Right. So what as an I'm a geeky network engineer, by trade, I used to have a page full of graphs of all the different things. And I wasn't interested in a key metric, I was interested in looking at all the graphs, and then drilling down into the things that were weird. So why is there a spike? Why is there a trough? Why is there a flatline? Why is the temperature on that particular device suddenly gone up by 20 degrees in the last hour? And because I had all that telemetry, and I was able to drive that dashboard, if you like, I was able to find it, the facilities people and going, Hey, you're right, your air comes out in that particular exchange? And they'd go, how do you know? And I said, Well, I can just see the temperature on my device has gone up. So purely by collecting all the things and having a graph, which gave me that context, I was able to, to go and ask the right questions by pulling that thread. And that's what I think for me, that's what good looks like with metrics. It's not choosing what the best metrics are. It's collecting everything you can, it's knowing that not everything you can measure matters, and not everything that matters, you can measure. And then being able to, you know, take the things that are interesting, and then apply some intel to that with reason we think this is, you know, gone this way, is because of x, y, and Zed. Here's our here's our rationale for that, here's what we think we need to do in order to, you know, here's why we need to fix that. And here's what we think we can do to fix it.

Sally Parrish 24:03
So very much like the financials of a business, you can take any line on a profit and loss statement or a balance sheet and say, yeah, look at this, we're doing really, really well. But if you actually see the picture behind more, yeah, yeah, absolutely. All right. I love that. And if a board was looking at cyber risk management and trying to prioritize their risk management around cyber, what are some of the dangers to your think when it comes to? Because we always talk about, you know, what is the likelihood of this happening? And what is the consequence of it occurring? So how variable are those two metrics when it comes to risk management for cyber, what's the likelihood What's the consequence? Yeah,

Erik Pinkerton 24:49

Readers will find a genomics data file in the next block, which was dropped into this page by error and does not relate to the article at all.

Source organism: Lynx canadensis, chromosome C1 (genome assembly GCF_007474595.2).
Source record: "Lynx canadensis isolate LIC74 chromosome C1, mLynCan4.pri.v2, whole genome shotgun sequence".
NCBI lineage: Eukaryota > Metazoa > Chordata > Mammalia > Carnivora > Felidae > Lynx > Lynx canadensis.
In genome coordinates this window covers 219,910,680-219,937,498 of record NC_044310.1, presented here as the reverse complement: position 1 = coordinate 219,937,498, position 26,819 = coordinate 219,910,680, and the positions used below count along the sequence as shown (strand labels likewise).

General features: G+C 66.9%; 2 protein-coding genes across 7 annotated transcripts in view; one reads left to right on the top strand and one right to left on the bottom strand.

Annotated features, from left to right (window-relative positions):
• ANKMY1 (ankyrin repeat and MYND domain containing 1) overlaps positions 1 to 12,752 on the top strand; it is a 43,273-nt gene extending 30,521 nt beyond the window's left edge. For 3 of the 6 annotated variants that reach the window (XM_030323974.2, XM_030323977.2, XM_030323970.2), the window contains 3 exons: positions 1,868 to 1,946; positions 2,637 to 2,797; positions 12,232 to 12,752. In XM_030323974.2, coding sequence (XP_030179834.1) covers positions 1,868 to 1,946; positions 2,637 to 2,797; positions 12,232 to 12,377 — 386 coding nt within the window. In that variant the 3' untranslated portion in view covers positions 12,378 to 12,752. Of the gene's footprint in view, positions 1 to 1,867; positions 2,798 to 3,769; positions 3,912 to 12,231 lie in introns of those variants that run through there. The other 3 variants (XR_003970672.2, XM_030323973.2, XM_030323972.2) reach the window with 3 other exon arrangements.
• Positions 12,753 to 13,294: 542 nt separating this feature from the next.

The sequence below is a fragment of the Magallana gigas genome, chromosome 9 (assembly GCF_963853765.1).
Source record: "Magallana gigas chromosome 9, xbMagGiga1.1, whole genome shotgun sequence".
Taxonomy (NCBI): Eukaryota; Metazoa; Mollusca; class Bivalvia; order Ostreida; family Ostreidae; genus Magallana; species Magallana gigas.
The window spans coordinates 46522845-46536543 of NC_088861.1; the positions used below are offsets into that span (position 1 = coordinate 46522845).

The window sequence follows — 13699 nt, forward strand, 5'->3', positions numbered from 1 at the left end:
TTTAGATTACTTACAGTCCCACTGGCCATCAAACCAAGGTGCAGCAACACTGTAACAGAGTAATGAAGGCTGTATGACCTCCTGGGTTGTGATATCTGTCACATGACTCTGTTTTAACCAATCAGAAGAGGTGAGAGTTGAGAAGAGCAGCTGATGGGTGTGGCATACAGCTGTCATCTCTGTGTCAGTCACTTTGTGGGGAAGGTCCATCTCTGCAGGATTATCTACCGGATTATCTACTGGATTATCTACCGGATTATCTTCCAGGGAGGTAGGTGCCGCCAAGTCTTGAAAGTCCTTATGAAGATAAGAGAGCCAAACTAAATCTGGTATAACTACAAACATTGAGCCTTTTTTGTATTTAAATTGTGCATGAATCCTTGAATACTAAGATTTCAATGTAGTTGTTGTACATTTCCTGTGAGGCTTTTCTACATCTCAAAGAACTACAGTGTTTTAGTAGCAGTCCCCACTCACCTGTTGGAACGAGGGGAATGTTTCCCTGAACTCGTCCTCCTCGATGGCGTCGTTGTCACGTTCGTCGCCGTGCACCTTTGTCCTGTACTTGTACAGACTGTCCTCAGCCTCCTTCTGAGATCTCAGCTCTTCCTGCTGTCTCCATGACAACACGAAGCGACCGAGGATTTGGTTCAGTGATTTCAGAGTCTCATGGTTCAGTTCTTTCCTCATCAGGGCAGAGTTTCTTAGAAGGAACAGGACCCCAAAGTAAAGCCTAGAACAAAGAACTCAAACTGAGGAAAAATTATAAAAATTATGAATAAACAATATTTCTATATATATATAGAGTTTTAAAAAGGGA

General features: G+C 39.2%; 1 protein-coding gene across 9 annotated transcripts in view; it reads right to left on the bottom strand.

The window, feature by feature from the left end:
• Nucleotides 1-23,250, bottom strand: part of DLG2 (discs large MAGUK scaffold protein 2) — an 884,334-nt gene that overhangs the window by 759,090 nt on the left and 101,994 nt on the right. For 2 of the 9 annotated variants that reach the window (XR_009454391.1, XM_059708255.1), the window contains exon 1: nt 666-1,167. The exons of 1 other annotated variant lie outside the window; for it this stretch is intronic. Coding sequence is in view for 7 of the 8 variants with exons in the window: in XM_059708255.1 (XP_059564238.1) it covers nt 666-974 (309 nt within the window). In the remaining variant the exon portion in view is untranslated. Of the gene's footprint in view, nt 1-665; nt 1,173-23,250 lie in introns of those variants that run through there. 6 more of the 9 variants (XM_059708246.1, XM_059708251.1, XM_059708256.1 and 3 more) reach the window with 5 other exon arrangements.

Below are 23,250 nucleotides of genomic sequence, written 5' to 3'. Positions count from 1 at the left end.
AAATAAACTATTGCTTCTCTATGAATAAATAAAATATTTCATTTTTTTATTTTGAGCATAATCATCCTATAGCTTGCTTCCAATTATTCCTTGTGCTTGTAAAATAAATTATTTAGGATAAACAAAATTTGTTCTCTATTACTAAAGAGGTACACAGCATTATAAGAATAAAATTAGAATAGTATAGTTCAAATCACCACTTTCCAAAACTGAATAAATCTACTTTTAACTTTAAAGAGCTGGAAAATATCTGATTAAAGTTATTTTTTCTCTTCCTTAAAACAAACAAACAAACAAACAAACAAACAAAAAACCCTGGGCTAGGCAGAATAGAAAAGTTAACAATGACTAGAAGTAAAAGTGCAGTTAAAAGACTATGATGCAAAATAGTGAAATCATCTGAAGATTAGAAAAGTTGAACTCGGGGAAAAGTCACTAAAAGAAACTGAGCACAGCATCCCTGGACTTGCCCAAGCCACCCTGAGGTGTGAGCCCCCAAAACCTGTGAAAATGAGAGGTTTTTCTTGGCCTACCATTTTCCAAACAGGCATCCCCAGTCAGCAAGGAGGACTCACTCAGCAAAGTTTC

so what happens in cybersecurity is we've cooperated risk as a discipline from you know, finance and it's a very blunt instrument in cybersecurity. So there's two sides of risks, you've got your what we call qualitative and quantitative, right? Quantitative is where we go. And we take empirical data. And we mined that information. And we come up with really meaningful numbers. Qualitative, essentially, we, you know, we, you know, and I think I had a slide a few years back, which was, you know, what people think risk is, and it was a, you know, a fish on one of those scales kind of thing. And then what it actually is, it was a fisherman saying it was this big, right, it's just so what we do when we go and do a risk assessment, typically what we do is we come up with a list of things we think can go wrong. There are a few different frameworks for driving that. But essentially, you know, this could happen, and then we go, what's the consequence? And we go more? Once a year, maybe? And what's the likelihood once a year, what's the consequence, really bad. So we put that that is a very useful tool for that prioritization, right. So if we end up with that list of 20 things, and we say, these are the things we're going to focus on, because after putting them through that straw poll finger in the wind process, this is the thing that came out as being the most salient. The problem is when the business takes that, you know, finger in the wind assessment and tries to plug it in an existing risk register, or things that have been really quantitatively assessed, and they can really, you know, go to the bank with that risk rating. If you're competing with those things on it, the business has its own list of 20 things that of whatnot, which they all can do, and we talk about things like, you know, appetite for risk, and so on. So what happens if you're bad math, puts your risk too high on that risk register, which pushes something that is very meaningful down the list. And by pushing it down the list, it ends up not getting done or not getting attended to this month, and it gets pushed into next month. And that, you know, that risk is then realized. You know, that can be a massive problem.